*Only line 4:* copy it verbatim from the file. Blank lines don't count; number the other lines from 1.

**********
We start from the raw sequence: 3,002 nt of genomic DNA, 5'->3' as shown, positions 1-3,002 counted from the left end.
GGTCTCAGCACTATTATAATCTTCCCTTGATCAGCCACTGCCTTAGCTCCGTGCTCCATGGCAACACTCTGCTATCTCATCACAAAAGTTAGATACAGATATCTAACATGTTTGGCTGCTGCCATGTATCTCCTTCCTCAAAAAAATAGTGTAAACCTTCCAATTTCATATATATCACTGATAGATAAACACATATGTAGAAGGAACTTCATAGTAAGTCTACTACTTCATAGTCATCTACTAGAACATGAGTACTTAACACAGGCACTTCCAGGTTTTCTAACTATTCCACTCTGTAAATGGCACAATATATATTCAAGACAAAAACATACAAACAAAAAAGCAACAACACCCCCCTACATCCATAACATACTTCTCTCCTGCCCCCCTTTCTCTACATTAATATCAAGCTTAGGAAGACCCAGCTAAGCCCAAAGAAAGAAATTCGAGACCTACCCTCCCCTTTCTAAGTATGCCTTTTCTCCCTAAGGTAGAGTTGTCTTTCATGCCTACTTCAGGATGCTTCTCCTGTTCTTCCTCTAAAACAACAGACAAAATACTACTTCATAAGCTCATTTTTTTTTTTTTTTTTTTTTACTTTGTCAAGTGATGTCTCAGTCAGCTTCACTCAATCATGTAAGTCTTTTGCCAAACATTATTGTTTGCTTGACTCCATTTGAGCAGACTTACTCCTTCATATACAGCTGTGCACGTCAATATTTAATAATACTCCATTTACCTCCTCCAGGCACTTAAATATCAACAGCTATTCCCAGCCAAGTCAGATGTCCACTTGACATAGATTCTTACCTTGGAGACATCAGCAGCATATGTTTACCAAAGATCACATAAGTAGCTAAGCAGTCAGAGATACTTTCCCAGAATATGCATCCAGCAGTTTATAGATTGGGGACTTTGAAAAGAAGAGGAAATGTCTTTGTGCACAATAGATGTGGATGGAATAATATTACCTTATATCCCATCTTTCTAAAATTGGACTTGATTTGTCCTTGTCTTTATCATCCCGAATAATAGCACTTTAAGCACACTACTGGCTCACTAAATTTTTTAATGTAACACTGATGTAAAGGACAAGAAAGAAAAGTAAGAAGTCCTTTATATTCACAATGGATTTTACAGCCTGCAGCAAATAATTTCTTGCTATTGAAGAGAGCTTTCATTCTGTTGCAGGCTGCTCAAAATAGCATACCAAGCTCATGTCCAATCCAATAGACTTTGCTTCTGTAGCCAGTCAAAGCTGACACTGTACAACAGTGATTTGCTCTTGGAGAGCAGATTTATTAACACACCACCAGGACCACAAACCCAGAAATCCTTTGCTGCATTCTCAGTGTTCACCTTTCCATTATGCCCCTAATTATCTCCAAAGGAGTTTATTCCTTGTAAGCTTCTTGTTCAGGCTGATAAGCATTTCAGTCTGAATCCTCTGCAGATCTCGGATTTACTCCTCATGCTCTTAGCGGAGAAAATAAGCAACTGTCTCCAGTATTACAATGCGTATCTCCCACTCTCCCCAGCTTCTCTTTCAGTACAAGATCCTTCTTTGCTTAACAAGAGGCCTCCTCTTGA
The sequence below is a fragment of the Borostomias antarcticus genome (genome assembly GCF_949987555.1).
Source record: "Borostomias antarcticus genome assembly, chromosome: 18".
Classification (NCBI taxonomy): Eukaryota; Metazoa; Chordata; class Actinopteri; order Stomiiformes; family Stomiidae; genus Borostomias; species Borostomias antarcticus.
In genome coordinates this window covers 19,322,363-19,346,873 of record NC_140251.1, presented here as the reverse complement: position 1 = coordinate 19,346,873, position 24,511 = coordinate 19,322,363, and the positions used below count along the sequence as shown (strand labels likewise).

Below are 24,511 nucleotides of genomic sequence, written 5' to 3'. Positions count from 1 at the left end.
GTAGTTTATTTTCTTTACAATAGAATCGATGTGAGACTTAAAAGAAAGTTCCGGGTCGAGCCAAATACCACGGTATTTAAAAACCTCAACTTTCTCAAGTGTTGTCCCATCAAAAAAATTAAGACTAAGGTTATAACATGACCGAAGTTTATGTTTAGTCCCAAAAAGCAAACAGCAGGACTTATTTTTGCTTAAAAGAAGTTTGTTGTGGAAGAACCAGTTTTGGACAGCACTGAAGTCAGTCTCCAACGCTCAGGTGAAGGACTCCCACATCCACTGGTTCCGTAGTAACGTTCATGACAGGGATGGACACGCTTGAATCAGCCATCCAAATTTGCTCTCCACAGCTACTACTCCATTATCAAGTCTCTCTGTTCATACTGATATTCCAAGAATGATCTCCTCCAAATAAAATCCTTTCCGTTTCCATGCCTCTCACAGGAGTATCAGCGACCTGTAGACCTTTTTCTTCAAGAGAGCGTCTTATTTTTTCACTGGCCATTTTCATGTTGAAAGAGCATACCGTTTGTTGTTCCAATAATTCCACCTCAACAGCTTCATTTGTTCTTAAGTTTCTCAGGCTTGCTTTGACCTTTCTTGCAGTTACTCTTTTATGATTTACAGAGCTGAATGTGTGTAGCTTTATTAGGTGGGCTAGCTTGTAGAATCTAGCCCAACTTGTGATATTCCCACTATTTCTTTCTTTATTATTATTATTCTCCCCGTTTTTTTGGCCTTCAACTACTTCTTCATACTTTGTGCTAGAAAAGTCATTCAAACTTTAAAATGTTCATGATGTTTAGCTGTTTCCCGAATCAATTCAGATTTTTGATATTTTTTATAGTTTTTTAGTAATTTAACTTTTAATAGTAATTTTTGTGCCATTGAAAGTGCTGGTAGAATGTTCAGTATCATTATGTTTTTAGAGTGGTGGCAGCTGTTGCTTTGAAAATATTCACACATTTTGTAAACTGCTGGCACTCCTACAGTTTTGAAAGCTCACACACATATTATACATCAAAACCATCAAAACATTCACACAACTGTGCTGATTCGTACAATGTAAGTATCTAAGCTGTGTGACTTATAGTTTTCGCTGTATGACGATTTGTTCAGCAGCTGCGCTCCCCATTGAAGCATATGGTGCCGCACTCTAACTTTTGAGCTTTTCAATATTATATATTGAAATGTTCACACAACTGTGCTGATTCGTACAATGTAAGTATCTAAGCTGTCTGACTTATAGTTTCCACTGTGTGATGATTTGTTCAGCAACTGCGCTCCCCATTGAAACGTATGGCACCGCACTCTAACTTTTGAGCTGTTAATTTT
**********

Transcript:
Source record: "Borostomias antarcticus genome assembly, chromosome: 18".